Gordon Ramsay's signature allegedly forged by his own father-in-law to secure 25-year York and Albany pub deal worth thousands

Ramsay is now seeking a declaration to un-bind him from the agreement because he claims the 25-year lease on the contract, signed in 2007

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The Independent Online

Gordon Ramsay’s father-in-law Christopher Hutcheson allegedly used a ghostwriting machine to forge the chef’s signature and use it to seal a pub deal worth thousands.

The famous chef says he was duped into the £640,000-a-year rental contract for the York and Albany in north London.

Ramsay is now seeking a declaration to un-bind him from the agreement because he claims the 25-year lease on the contract, signed in 2007, “was not lawfully authorised”.

He told High Court judge Mr Justice Morgan that his “deep and extensive trust in Hutcheson was entirely misplaced” and that Hutcheson had defrauded him and his company, Gordon Ramsay Holdings, “of hundreds of thousands of pounds”.

Hutcheson was previously at the helm of Gordon Ramsay Holdings, but was “summarily dismissed from the group” in 2010. Ramsay alleged that Hutcheson wrongly withdrew more than £1million from the company and made other improper payments.

 

Discovering the existence of the lease guarantee, Ramsay told the judge, was “a shock - a devastation”.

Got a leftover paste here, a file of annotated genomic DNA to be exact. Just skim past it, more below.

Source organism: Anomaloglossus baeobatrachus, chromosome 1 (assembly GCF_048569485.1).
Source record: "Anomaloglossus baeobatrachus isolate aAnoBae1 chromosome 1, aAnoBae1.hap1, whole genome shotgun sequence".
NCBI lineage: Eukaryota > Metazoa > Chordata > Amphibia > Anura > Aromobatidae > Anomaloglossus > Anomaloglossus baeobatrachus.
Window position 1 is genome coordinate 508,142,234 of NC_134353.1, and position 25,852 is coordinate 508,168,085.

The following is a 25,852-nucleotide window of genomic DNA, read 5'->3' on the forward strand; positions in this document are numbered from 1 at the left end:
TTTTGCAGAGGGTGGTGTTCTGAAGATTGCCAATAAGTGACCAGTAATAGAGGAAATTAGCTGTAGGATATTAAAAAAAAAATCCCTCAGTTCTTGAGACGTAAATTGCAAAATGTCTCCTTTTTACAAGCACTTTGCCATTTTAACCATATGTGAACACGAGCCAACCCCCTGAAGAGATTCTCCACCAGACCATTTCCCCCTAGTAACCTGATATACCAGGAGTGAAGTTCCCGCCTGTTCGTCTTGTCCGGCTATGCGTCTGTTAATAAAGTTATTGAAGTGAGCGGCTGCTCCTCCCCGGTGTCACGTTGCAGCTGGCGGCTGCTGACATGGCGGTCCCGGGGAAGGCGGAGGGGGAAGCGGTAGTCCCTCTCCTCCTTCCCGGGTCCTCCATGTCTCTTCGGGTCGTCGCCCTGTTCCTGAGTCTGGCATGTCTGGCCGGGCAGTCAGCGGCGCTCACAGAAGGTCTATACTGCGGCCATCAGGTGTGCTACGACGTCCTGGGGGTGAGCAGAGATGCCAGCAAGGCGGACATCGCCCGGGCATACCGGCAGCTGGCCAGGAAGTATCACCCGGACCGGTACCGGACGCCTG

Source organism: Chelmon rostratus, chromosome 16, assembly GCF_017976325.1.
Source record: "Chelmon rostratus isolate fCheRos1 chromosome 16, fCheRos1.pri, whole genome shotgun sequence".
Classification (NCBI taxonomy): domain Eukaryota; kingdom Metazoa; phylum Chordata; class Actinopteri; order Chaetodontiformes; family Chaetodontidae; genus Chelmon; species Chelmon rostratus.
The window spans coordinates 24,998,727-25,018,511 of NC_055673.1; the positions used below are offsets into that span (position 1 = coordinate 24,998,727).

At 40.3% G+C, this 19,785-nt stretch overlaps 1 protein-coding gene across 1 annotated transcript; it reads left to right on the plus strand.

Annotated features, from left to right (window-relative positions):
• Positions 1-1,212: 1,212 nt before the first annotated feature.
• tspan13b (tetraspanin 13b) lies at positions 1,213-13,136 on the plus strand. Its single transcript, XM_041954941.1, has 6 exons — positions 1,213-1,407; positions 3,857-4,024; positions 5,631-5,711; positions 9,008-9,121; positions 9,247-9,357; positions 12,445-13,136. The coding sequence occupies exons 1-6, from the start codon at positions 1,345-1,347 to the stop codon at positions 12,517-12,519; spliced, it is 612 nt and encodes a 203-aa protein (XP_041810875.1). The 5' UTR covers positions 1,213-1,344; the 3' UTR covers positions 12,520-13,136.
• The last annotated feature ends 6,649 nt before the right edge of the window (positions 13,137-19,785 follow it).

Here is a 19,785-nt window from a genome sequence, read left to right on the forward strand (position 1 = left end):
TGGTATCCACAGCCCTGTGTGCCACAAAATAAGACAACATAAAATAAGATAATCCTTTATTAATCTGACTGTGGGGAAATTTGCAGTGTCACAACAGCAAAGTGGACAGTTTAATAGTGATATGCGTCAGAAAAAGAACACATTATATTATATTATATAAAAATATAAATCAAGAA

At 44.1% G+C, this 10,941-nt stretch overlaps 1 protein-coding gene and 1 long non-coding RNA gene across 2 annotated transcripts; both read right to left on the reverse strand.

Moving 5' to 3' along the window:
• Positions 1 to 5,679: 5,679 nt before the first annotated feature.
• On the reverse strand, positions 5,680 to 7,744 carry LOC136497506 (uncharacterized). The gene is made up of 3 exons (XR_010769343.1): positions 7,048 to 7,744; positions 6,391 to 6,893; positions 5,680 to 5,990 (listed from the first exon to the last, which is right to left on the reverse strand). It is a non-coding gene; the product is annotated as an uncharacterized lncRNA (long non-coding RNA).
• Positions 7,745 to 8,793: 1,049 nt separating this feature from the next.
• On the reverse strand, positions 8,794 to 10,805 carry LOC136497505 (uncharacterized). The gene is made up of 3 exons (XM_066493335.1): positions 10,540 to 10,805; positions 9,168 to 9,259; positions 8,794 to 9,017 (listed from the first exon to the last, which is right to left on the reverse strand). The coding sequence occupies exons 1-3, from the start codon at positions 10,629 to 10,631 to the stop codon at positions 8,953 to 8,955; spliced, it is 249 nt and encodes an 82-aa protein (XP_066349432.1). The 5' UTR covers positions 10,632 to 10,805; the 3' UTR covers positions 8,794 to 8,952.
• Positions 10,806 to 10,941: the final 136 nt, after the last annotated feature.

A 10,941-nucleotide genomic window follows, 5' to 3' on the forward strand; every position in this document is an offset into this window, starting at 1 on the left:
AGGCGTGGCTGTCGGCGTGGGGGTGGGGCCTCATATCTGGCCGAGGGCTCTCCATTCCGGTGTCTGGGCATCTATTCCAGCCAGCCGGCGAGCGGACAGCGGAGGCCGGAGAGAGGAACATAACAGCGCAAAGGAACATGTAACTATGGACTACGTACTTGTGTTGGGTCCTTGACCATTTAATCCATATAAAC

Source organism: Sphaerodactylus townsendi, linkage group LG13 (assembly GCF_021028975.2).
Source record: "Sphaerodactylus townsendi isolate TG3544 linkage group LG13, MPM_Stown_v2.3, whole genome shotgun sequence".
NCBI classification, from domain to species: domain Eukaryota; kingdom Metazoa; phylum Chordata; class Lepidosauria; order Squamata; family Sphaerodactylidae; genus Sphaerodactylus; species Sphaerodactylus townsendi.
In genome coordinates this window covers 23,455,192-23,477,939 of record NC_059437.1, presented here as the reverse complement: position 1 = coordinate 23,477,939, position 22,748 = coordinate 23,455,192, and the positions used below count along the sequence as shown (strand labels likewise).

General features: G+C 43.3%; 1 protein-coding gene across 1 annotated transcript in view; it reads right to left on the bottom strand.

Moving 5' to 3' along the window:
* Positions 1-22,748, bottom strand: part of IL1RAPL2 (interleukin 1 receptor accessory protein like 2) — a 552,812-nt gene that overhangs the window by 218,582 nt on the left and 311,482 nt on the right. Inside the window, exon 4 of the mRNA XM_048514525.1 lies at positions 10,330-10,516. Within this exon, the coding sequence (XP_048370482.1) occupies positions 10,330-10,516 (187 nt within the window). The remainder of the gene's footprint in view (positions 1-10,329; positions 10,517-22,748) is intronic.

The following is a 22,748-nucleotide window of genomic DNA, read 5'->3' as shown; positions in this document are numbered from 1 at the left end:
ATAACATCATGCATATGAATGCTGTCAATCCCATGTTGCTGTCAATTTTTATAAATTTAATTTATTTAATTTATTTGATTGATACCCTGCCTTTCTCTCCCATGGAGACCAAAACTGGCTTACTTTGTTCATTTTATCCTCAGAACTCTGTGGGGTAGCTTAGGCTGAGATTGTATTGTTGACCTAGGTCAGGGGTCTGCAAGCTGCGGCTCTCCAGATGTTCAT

“The company is still in the hook for the lease, and what was devastating for my wife and I was that we were guaranteeing it until 2033,” he said.

“There were many horrific discoveries because I can recognise my signature and pinpoint one forged by machine.”

A key issue of the case, however, was whether Hutcheson was authorised to use a “ghostwriter” machine, used to sign Ramsay’s name on the personal guarantee.

Gary Love, the film director who owns the York and Albany, described Ramsay’s claims as an “absurd” attempt to free himself of his rental agreement.

Love contests that Ramsay’s application for a declaration is not bound by the guarantee.

Ramsay is expected to give evidence during the hearing that he had agreed to use the ghostwriter, which electronically replicates a signature made with a fountain or ballpoint pen. However , he claims he had only done so for the “purposes of merchandising material” and that Hutcheson had ”used the ghostwriter far more widely than that, using it to sign various contracts in (Ramsay's) name“.

The case continues.